Oil pastels are still my number one favorite medium, even though I also paint with acrylic and oil. When working with oil pastels I feel as if I am able to combine both painting and drawing qualities using just this one medium.

First let’s make sure we don’t get confused between oil pastels and the other type of pastel – soft pastel. Both pastels offer beautiful appearances but are very different in nature. Soft pastels are sometimes mistakenly referred to as “chalk pastel”, but “soft pastel” is the correct term. Both oil and soft pastels are availble as small size chunks about 1 to 2″ long and about 1/2″ thick. Soft pastels consist mostly of pigment loosely held together with a small amount of binder. They are substantial and strong when you use them, but can create a delicate surface especially when working with many layers. These are most durable when used on toothy surfaces to grab the pigment particles, and will not work at all on smooth glossy surfaces. The pigments refract light in a way that no other medium does. This makes for vivid colors and a very attractive finish. The best way to protect a pastel painting is to frame it behind glass. Spraying with fixative will often remove white and light colored soft pastel.

Oil pastels are very different then soft pastels, but also provide a beautiful surface sheen. Oil pastels have a lovely creamy quality when applied to a surface, feeling (and looking) somewhere between lipstick and crayon. They are made with wax and oil, so they always stay workable, but do dry enough to be stable, and stay on the surface fairly well. Since they are always workable it is recommended to either frame them behind glass or spray fix them with any clear fixative when your image is finished. Oil pastels can be applied on just about any surface, whether absorbent or non-absorbent, matte or glossy, smooth or textured, painted or unpainted.

My favorite surface for using oil pastels is a smooth Bristol cardstock. Oil pastels are fairly small in size, and are best for small size applications. There are ways to make your own oil pastels in larger sizes, but I found that I liked using them as drawing materials in the small size they come in, which fit my hand better, and are easily portable. I like to use them for outdoor landscape work, creating a small (8” x 10”) painting, then using that small size painting as a model to later enlarge in my studio to an acrylic or oil paint work on canvas.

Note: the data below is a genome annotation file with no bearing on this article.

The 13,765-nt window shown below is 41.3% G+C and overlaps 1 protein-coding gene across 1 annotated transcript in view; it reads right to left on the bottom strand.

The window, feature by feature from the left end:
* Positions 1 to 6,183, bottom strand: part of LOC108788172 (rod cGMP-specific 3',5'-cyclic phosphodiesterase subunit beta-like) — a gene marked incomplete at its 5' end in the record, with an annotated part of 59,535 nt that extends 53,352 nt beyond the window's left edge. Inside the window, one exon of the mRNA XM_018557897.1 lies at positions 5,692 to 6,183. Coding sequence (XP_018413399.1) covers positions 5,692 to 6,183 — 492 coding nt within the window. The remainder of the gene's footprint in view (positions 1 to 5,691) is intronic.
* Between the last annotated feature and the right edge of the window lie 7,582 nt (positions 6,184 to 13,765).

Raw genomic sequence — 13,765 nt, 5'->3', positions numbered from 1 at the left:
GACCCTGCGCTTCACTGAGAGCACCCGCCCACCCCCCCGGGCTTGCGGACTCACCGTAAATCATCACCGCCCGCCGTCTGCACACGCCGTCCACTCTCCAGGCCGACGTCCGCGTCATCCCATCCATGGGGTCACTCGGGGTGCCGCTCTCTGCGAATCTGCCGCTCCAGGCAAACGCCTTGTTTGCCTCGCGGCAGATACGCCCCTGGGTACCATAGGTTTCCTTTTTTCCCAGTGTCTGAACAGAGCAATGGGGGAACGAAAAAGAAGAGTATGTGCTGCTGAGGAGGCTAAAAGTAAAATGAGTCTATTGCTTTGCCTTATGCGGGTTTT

Above is a 24″ x 30″ painting I made using acrylic on canvas, based on the 8″ x 10″ oil pastel model below.

Working on a smooth surface means I can use one of my favorite techniques; scraping back the oil pastel to reveal the original surface or underlying layers of oil pastel. I like to build up layers of colors, one on top of the other, then using a slanted blade x-acto knife, I carefully scrape off one color after another until I like the way it looks. The knife can scratch in white lines if you scratch deep enough to the original surface. You can also blend them with a small amount of solvent on a brush and work into them like oil paints. I like the fact that oil pastels are non-toxic, so prefer to blend with my finger and skip the solvent. You can also purchase blending sticks, but fingers are warm and can blend easier. If you do use solvent you may want to work on a surface that is sealed by priming with gesso.

There are different brands of oil pastels, and each one has a different quality of creaminess. Since I like to build up layers, I avoid using Neopastels, which are gooey as lipstick, and don’t tack up quickly enough to allow multiple layers. My favorite brand is Holbein and they make a super wide range of colors.

The oil pastels can make a mess on your hands, but are easily cleaned off using a baby-wipe. You can also use baby oil and a paper towel, but baby-wipes are super convenience especially if painting outdoors.

Avoid leaving oil pastels out in hot sun for long periods of time, or stored where they will be exposed to very hot temperatures. I left mine in the back of a car for three days while living in Phoenix in the summer where temperatures outside get to 120 degrees. This meant that temperatures were even hotter inside the car. The oil in the pastels bled out leaving a pile of chalk dust, that could not be used anymore.

Try them! Happy painting with oil pastels!

Nancy Reyner, painter, author and instructor offers assistance to artists in a variety of ways. Click here for more info.